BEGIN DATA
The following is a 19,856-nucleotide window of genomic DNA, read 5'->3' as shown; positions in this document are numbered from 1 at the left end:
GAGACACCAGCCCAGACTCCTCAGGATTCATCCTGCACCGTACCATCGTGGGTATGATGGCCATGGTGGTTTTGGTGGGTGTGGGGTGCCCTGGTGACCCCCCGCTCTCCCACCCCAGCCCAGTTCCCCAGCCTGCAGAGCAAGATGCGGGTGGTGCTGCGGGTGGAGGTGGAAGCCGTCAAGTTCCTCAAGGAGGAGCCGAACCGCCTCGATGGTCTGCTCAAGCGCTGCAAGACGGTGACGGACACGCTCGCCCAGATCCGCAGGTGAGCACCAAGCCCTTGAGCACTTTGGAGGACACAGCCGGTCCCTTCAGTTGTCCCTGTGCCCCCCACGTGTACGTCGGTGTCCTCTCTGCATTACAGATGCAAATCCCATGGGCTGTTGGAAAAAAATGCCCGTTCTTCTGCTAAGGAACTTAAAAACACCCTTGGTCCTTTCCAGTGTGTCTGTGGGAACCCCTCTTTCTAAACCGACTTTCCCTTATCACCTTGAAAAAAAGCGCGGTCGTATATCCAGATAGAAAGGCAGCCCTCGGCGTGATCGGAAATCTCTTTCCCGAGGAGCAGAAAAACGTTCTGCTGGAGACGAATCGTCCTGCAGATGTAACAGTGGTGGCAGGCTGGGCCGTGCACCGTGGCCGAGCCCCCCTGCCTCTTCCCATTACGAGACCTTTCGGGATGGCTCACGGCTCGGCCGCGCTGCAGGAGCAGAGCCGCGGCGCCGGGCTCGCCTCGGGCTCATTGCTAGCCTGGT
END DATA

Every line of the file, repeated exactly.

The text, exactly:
The following is a 19,856-nucleotide window of genomic DNA, read 5'->3' as shown; positions in this document are numbered from 1 at the left end:
GAGACACCAGCCCAGACTCCTCAGGATTCATCCTGCACCGTACCATCGTGGGTATGATGGCCATGGTGGTTTTGGTGGGTGTGGGGTGCCCTGGTGACCCCCCGCTCTCCCACCCCAGCCCAGTTCCCCAGCCTGCAGAGCAAGATGCGGGTGGTGCTGCGGGTGGAGGTGGAAGCCGTCAAGTTCCTCAAGGAGGAGCCGAACCGCCTCGATGGTCTGCTCAAGCGCTGCAAGACGGTGACGGACACGCTCGCCCAGATCCGCAGGTGAGCACCAAGCCCTTGAGCACTTTGGAGGACACAGCCGGTCCCTTCAGTTGTCCCTGTGCCCCCCACGTGTACGTCGGTGTCCTCTCTGCATTACAGATGCAAATCCCATGGGCTGTTGGAAAAAAATGCCCGTTCTTCTGCTAAGGAACTTAAAAACACCCTTGGTCCTTTCCAGTGTGTCTGTGGGAACCCCTCTTTCTAAACCGACTTTCCCTTATCACCTTGAAAAAAAGCGCGGTCGTATATCCAGATAGAAAGGCAGCCCTCGGCGTGATCGGAAATCTCTTTCCCGAGGAGCAGAAAAACGTTCTGCTGGAGACGAATCGTCCTGCAGATGTAACAGTGGTGGCAGGCTGGGCCGTGCACCGTGGCCGAGCCCCCCTGCCTCTTCCCATTACGAGACCTTTCGGGATGGCTCACGGCTCGGCCGCGCTGCAGGAGCAGAGCCGCGGCGCCGGGCTCGCCTCGGGCTCATTGCTAGCCTGGT